Since the News reported on sexual assault allegations against members of Yale’s Delta Kappa Epsilon fraternity almost two weeks ago, a working group composed of fraternity members has been finalizing a set of recommendations to make the fraternity a safer and more welcoming social environment. This week, DKE will begin discussing those recommendations with campus organizations like Unite Against Sexual Assault at Yale, the Communication and Consent Educators and the Women’s Center.
In an Op-Ed published in the News on Jan. 22, DKE President Nicholas Hardy ’18 and Vice President Andrew Johnson ’18 said they were “appalled and disgusted” when they were first informed of allegations of sexual assault against two DKE members. One of the accused perpetrators is former President of DKE Luke Persichetti, whom Yale suspended for three semesters last Spring for “penetration without consent.” The other accused rapist has not yet been named because there are no formal complaints outstanding against him. In their op-ed, Hardy and Johnson promised that by Jan. 28 the DKE working group would complete a list of recommendations for improving DKE’s culture and seek “brutally honest critique” on adjusting them for a final draft. They also promised that by Feb. 11 their fraternity would submit a full list of changes to the News.
“Our Working Group’s initial report of recommendations for how DKE can host a safer and more welcoming space is now complete and we have shared the first draft with every group that has offered to constructively work with us, including the CCEs, USAY and the Women’s Center,” a DKE spokesman told the News in a statement. “We are very grateful that these groups have agreed to meet with us to discuss our recommendations and to offer honest and candid feedback for how we can further improve.”
According to the spokesman, members of DKE’s working group — which includes the president and vice president of the fraternity — will meet with the CCEs on Monday, the Women’s Center on Tuesday and USAY on Wednesday. The fraternity has also already met with the sorority Pi Phi and will meet with Theta on Monday to discuss ideas for improving its organization. The fraternity has also met with multiple sports teams about their culture, but a representative from DKE declined to comment on which sports teams they have met with and plan to meet with because DKE has not yet asked their permission to be named.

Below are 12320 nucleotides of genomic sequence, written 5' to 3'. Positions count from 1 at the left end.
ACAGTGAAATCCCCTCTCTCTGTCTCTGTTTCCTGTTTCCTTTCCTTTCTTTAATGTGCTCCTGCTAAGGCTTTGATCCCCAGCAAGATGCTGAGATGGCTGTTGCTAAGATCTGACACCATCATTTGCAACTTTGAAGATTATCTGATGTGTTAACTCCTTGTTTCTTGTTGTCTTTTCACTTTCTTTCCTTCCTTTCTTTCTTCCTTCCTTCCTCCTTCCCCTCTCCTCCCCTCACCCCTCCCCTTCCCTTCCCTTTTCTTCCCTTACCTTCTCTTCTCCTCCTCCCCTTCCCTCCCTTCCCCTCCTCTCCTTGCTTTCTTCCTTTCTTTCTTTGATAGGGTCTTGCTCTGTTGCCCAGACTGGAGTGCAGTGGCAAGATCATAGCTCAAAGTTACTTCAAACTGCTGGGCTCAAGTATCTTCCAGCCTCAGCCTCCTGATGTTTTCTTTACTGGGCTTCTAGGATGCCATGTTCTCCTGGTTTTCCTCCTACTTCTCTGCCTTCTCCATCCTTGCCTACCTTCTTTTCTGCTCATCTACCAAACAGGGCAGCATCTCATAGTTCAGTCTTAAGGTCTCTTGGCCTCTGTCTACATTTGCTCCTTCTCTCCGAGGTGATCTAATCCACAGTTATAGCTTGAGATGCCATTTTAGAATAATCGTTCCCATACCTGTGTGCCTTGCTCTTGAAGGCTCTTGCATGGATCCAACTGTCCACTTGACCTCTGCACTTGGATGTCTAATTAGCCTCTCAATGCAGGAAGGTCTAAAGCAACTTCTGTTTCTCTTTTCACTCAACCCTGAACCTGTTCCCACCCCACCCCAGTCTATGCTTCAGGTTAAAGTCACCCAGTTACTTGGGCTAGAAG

Associate Vice President for Student Life Burgwell Howard told the News that he is encouraged by DKE’s willingness to engage in “serious introspection” and hopes that, in partnership with university offices such as the Office of Gender and Campus Culture and student groups like USAY, “we can help the men of DKE take the steps necessary to improve our campus social culture.”
“It will require the sustained attention of all members of the community to help us make the headway we all believe is necessary to create the healthy and respectful social environment we desire,” Howard added.
According to a statement from Hardy, the fraternity created the working group last November and, after being contacted by Business Insider about sexual assault allegations in early January, requested an investigation by its national organization into the Yale chapter’s sexual climate. A representative from the Yale DKE chapter said that the fraternity is still waiting for its national organization to sign off on publicly sharing the results of the investigation.
Just two days before Hardy and Johnson wrote their op-ed, the News reported that the two victims of the alleged sexual assaults committed by DKE brothers saw the fraternity’s call for an investigation as “a PR stunt” designed to divert attention from a Business Insider story published later that week detailing those two assaults.
The Women’s Center also raised concerns about DKE’s intentions, saying that the Yale chapter should consider whether an internal investigation from its nationals would ensure the fraternity’s accountability to the students who attend its open parties.
“In a recent News article, we were issued a challenge by the Women’s Center in their response to our plans,” Hardy and Johnson wrote in their op-ed. “They raised the transparency of our process for implementing change and asked us to whom we hold ourselves accountable. The answer to that question is everybody; we willingly take up their challenge to conduct this process openly and for the benefit of every student at this University.”
According to Yale’s last semi-annual report on complaints of sexual misconduct, there were 27 total complaints of sexual assault made to the University between Jan. 1 and June 30, 2017.
Britton O’Daly | firstname.lastname@example.org